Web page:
Yes, plants do have immune systems! Unlike mammals they do not have defender cells that are mobile or adaptive cells within their bodies, but the ways in which plants defend themselves from diseases and pests is fascinating to say the least.

Pathogens are those life forms that attack and damage our plants. Pathogens have different strategies for surviving and thriving within the plant—bacterial pathogens, for instance, proliferate in the spaces between the cell walls. They often get started by entering through a gas pore (stomata) or a water pore (hydathode) and of course they can enter through a wound as well.

Some other plant invaders are aphids and nematodes—which insert their little stylets into plant cells—and fungi, which have many ways to get under the protective skin of your plants. There are many types of pathogens that try to use, feed off of or injure plants; without some system of defending themselves plants would be unable to survive.

To obtain a basic understanding of these plant defense processes you’ll need to add a few terms to your vocabulary: disease-resistance proteins (R), pathogen-encoded effectors (PE), transmembrane pattern-recognition receptors (PRR), microbial-associated molecular patterns (MAMP) and pathogen-associated molecular patterns (PAMP).

In order for a disease-resistant plant protein to be effective and result in no disease there needs to be a dominant resistance gene in the plant and a corresponding avirulence gene in the pathogen. In this type of match the right protein can trigger responses that can prevent disease from affecting the plant.

A pathogen-encoded effector is a protein secreted by a pathogen and it works to help the pathogen adjust to its new living environment within the host plant—sort of like the Trojan horse.

The plant has a counter move to this attack, however, as the introduction of an effector often triggers the activation of a disease-resistant protein within the plant. The ‘R’ protein recognizes the modified version of the plant caused by the effector in a similar way to the ‘danger signal’ models that kick into action in a mammal. The war goes on.

There are two basic branches of plant immune systems—one uses transmembrane pattern receptors (PRRs) that respond to the slowly evolving changes caused by microbial- or pathogen-associated molecular patterns (MAMP or PAMP). The other acts mostly inside the cell, using protein products activated as the result of some effector.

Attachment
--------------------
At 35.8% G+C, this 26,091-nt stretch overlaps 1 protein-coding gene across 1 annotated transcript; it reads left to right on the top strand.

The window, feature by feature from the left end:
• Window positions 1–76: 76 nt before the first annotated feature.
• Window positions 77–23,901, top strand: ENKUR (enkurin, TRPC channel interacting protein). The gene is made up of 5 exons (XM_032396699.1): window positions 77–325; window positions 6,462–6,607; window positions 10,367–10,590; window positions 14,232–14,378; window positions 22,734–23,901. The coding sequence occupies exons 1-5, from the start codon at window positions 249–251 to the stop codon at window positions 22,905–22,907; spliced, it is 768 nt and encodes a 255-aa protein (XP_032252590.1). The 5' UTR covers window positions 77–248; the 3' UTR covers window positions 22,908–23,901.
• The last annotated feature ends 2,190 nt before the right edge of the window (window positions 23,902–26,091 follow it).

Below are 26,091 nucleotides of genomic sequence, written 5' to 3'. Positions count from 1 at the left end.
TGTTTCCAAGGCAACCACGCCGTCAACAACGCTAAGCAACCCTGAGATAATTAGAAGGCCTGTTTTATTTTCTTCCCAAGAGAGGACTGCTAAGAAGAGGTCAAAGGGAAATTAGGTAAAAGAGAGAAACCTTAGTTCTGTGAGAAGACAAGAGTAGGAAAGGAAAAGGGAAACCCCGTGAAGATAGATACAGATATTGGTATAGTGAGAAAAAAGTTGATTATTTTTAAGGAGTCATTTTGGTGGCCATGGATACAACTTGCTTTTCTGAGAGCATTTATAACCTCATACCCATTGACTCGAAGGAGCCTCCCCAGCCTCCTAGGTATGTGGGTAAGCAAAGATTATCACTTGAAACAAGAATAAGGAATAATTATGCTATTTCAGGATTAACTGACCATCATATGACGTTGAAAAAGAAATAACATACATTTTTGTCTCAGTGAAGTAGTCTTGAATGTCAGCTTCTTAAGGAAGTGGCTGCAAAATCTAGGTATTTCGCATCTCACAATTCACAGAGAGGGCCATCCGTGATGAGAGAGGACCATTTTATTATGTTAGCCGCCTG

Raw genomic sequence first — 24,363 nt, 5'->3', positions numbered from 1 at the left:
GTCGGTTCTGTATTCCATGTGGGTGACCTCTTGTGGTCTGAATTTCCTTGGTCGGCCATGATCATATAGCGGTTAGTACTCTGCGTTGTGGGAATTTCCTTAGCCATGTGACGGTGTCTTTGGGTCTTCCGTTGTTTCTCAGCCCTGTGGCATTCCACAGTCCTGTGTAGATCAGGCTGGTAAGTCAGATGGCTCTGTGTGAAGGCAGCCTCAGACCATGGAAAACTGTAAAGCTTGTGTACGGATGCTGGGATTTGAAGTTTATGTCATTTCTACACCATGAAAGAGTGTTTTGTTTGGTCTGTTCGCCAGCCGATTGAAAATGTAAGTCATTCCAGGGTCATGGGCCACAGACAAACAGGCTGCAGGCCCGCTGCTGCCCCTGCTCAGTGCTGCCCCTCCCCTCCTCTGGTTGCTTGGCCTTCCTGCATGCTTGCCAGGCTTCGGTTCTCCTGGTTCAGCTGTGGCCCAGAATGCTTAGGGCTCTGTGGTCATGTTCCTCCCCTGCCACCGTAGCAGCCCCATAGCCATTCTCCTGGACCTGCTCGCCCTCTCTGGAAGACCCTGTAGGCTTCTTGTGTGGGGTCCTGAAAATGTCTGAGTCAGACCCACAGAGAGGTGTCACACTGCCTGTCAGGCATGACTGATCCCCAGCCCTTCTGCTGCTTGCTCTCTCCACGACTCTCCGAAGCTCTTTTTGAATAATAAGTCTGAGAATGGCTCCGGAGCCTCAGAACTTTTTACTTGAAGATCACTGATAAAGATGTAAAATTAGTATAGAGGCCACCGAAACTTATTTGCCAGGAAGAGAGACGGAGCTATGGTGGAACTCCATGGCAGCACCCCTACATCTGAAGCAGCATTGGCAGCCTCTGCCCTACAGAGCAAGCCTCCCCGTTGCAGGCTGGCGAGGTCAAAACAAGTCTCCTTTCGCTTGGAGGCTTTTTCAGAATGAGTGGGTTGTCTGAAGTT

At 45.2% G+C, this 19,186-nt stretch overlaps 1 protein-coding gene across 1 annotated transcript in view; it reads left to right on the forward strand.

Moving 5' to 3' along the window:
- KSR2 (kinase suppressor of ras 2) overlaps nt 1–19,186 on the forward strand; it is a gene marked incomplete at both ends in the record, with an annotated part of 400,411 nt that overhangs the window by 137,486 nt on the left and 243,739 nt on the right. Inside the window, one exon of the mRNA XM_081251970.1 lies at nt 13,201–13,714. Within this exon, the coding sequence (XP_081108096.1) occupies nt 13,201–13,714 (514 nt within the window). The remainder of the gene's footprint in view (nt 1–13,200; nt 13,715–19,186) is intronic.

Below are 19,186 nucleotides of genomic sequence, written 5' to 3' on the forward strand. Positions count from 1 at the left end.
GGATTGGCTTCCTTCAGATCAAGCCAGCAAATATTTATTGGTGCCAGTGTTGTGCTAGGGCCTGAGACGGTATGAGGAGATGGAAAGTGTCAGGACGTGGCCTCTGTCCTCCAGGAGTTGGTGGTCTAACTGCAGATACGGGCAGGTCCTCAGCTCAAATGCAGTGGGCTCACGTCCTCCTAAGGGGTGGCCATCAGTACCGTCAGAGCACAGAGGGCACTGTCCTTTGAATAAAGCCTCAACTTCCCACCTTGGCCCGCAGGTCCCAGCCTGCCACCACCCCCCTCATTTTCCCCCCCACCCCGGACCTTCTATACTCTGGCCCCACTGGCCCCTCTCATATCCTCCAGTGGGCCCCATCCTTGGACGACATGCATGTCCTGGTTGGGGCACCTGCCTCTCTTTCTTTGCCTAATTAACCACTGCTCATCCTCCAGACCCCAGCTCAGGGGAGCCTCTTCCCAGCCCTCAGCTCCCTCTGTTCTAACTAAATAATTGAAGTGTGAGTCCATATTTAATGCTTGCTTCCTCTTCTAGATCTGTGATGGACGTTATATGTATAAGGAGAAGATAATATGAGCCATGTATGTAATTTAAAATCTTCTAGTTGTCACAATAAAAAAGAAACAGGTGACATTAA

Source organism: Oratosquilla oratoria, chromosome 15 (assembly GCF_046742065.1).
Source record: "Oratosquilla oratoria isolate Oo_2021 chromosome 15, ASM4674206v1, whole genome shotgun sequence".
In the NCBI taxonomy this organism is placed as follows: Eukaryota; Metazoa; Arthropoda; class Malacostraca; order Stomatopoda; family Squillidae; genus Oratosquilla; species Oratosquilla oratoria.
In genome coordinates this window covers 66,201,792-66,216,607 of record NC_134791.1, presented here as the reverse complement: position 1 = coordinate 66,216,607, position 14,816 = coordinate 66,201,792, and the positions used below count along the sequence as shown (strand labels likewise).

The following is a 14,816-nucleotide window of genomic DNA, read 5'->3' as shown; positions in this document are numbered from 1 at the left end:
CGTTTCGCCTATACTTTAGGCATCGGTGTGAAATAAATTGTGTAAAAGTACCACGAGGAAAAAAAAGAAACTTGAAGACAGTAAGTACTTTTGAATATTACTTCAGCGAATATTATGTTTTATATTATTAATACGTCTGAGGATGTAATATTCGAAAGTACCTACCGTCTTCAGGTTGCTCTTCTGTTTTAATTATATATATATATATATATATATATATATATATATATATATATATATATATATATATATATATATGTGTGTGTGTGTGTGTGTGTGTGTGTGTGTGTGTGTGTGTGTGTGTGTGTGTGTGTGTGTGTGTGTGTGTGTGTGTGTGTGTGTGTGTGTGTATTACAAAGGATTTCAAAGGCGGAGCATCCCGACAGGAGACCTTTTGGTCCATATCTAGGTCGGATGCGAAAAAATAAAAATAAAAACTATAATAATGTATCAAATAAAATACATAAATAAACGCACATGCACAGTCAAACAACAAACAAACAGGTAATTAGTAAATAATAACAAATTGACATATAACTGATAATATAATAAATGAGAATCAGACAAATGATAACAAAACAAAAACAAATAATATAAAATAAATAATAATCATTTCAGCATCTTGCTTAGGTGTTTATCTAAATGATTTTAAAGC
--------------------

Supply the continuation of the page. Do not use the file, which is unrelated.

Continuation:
The thin black arrows indicate the ongoing level of plant immunity. In the first phase, the plant detects the initial effectors from the microbial or pathogen-associated molecular pattern (MAMP or PAMP) and triggers increased resistance and immunity (PTI) for that pathogen. During phase two, certain pathogens deliver effectors that interfere with PTI.

This enables pathogen nutrition and dispersal, resulting in effector-triggered susceptibility (ETS). During phase three, one of the effectors (Avr-R) is recognized by a plant protein, which activates effector-triggered immunity again.

Sometimes the immunity response is so strong that it triggers a hypersensitive cell-death response (HR) in the plant (see below). In phase four, pathogen isolates are selected that have lost the red effector and gained new effectors though gene flow (in blue).

These blue PRRs can help the pathogens to suppress the ETI in their attempt to survive the plant’s defense. This selection, however, helps the plant to again recognize the new effector and the ETI response is retriggered.

Hypersensitive cell death (or HR) is a process of programmed cell death in a plant that is associated with the plant’s reaction to pathogens. It is a kind of suicide reaction by the plant initiated in order to kill or limit the threat of the pathogen that is attempting to invade the plant—and is one of the most fascinating aspects of the plant immune system.